Tuesday, February 7, 2012

My Little Hero's Hero, Zero

When I was 2 1/2 (my son's current age), my heroes were E.T., Oscar the Grouch, and Bert (of Bert and Ernie). I have to say that, in retrospect, most of what you really need to know about me as the person I am today can pretty much be summed up in those three characters. With my stuffed E.T., I loved taking care of him and teaching him all about the world around us. One of my first clear memories is of taking E.T. to the beach with me in San Francisco (where we lived at the time) and teaching him all about the water, the sand, and everything else around us. Keep in mind, I was only 2 1/2, so my repetoire was pretty limited, but I still loved taking care of someone and teaching. Education and nurturing, it seems, have gone together for me since the very beginning. My love of Oscar is also very telling. "I Love Trash" remains one of my all time favorite songs, and with it, I trace both my love of recycling/used goods shopping AND my love of bonding with personalities that others would describe as irascible or "difficult." (In my pre-mom days, I worked at what will probably forever remembered as my dream job at a school for adolescents with emotional/behavioral disturbances. I LOVED working with those kids and would love to find a way to work with troubled teens again someday.) When I watch Sesame Street now with my son, I fall in love again with Bert, whose bravery in extolling the virtues and beauty of the every day ordinary (like pigeons, oatmeal, and reading) is an example that I strive to achieve every day.

I tell you all this as a preface to my son's unabashed, no holds barred, five month long love affair of a much maligned and undervalued number. My son loves zero. It might be because of it's almost identical appearance to the letter "O" which is the first letter of my son's name. It might be because it looks almost like a circle which is one of the few shapes my son can (almost) draw. It might just be an inexplicable attraction, but it is safe to say that my son is smitten with the number. I know what you are probably thinking. But zero means nothing! It's a horrible number to love. That is the most common reaction we get when family members or friends hear about Owen going to sleep at night with his "Zero" puzzle piece or the way he is thrilled every time he looks at a clock and there is a "zero" in the time. Although most agree that it is a cute story when I tell about how he used to chant "zero come back" when the zero would disappear from the time on the clock and would be thrilled when it reappeared, it still seems like an odd choice for something to love to the general population. I understand that. And yet . . . well, I understand where he's coming from.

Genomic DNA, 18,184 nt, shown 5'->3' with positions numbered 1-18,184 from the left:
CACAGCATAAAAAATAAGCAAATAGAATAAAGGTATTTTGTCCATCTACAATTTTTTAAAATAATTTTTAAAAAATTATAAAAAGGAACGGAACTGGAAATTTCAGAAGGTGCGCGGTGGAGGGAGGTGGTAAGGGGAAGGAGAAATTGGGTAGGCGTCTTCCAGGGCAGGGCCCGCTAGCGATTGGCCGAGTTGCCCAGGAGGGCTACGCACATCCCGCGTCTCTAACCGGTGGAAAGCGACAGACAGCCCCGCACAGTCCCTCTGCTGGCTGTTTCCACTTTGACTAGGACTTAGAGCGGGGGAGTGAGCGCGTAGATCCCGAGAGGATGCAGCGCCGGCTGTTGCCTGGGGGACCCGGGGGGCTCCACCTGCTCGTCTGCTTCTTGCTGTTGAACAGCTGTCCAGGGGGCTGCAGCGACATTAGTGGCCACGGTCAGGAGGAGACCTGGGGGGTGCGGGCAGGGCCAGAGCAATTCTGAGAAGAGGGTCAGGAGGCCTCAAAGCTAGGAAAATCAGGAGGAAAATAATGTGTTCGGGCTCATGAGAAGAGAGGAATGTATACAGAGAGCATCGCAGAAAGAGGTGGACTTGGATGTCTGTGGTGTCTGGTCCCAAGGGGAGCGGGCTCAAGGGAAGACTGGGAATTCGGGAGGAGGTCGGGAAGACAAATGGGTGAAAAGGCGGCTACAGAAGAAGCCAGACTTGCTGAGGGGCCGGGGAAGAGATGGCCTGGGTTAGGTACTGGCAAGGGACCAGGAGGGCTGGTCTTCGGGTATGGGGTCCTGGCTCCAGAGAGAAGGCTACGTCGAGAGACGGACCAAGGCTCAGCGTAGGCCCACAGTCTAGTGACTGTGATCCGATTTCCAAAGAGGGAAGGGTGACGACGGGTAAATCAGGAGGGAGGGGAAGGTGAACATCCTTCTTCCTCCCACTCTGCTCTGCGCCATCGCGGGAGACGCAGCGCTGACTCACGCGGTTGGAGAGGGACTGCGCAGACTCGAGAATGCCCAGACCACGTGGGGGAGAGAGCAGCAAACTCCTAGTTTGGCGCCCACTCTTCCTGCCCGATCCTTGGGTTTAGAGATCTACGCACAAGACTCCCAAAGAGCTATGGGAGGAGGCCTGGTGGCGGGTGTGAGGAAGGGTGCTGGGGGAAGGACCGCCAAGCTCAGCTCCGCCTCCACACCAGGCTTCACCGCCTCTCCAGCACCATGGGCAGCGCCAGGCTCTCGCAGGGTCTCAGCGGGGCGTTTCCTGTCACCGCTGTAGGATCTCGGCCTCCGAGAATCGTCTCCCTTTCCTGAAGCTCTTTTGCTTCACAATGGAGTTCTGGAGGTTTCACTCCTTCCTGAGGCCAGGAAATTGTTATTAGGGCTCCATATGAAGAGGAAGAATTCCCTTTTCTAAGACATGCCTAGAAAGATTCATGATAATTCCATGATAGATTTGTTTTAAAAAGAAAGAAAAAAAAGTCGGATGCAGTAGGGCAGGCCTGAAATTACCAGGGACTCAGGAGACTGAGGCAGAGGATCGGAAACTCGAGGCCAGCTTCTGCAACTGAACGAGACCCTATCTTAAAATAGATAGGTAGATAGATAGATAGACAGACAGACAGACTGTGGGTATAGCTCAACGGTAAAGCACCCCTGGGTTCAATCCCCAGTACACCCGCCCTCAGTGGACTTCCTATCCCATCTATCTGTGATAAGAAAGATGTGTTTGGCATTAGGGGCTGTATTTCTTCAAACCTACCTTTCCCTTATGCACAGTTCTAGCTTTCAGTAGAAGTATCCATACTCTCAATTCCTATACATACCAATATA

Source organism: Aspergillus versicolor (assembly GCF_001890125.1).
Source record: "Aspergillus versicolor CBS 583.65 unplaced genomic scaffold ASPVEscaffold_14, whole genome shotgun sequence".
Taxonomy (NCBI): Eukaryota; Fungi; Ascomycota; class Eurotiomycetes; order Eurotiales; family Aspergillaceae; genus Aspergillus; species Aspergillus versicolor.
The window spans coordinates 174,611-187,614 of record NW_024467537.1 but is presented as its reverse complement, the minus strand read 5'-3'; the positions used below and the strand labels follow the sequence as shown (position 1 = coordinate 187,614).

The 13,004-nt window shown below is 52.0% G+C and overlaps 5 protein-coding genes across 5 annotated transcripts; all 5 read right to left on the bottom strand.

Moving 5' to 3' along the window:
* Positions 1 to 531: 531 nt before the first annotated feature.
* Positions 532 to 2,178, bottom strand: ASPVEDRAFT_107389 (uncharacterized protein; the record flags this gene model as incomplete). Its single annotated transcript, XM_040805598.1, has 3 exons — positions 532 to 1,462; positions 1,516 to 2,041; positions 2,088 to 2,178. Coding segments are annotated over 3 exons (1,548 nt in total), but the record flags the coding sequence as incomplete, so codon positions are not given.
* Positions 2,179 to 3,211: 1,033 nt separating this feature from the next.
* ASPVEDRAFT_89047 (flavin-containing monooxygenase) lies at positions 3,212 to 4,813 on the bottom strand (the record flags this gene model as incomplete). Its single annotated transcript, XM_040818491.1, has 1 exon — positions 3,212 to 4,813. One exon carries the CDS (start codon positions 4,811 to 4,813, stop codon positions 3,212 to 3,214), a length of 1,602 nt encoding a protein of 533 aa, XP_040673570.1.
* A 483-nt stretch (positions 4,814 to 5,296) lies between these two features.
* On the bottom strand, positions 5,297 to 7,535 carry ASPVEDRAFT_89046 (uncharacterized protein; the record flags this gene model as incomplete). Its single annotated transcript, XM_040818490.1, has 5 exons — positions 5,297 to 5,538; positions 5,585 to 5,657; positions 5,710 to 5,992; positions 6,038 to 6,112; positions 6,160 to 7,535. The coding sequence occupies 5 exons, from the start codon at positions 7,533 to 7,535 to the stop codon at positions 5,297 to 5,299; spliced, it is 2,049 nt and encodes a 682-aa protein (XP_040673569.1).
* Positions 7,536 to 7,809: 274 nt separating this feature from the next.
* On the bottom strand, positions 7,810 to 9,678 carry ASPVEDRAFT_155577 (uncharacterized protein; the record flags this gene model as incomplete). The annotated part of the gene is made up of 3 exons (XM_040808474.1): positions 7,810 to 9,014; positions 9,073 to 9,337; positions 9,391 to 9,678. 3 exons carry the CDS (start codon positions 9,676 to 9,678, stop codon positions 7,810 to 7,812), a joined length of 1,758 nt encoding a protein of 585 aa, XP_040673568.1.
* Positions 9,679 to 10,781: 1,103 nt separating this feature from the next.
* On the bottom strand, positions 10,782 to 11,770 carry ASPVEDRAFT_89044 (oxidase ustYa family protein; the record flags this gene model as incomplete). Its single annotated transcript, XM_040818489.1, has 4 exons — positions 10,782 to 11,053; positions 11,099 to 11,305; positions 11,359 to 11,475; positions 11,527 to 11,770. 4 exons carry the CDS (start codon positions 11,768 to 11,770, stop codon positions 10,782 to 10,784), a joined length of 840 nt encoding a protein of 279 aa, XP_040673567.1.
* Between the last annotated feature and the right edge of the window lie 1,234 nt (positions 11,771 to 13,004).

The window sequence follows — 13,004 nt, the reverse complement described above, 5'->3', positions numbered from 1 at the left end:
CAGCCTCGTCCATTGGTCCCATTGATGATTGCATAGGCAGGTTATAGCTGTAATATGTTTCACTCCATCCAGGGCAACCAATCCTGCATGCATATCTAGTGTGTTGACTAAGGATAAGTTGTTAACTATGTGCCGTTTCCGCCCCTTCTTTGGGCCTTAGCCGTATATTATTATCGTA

Sometimes, I wonder where this love of zero will lead him in his life (if it leads him anywhere). Will he listen as an adult to his childhood love affair with the number zero and see it as the first step to his inevitable fate to become an accountant or a tax attorney? Will he, from the future perspective of a political activist or counselor, see it as the first time he came to the defense of the disenfranchised, the under appreciated, the ignored? Will he (as an artist and student of the human condition) see it as his first ability to see beyond what everyone else sees into the negative space of perspective? Or will it be as puzzling to him as my childhood insistence that my future husband would be Inspector Gadget? (Although, thinking about it now, my real husband is awful into "gadgets" and technology . . .)

The point is that my son is not yet who he will one day become and, ultimately, only he will be able to decide and interpret how the events of his life and the development of his personality came to be. As much as I, as his mother, may want to step in and predict his future or even try to determine his future, I can't. My primary future function will be that of an archivist who will present him with his past so that he can make sense of his life today and in the future. It is both a beautiful and an honorable fate that awaits me and I honestly have been so amazed and surprised by who he has already become that I can't wait to hear what he will make of all this one day. Until then, I will hold my little Zero Hero in my heart and in my arms and I will treasure this sweet little quirky love affair for as long as it lasts because nothing lasts forever. Or is it only nothing lasts forever? I will certainly never write a zero again without thinking of this period in our lives.

I'll leave you with a link to one of my son's current favorite songs. If it were up to him, we would watch this a thousand times every day. (And is it just me, or does the Zero Hero bear a striking resemblance to what might be a grown up version of my little boy?)

Thanks for reading,



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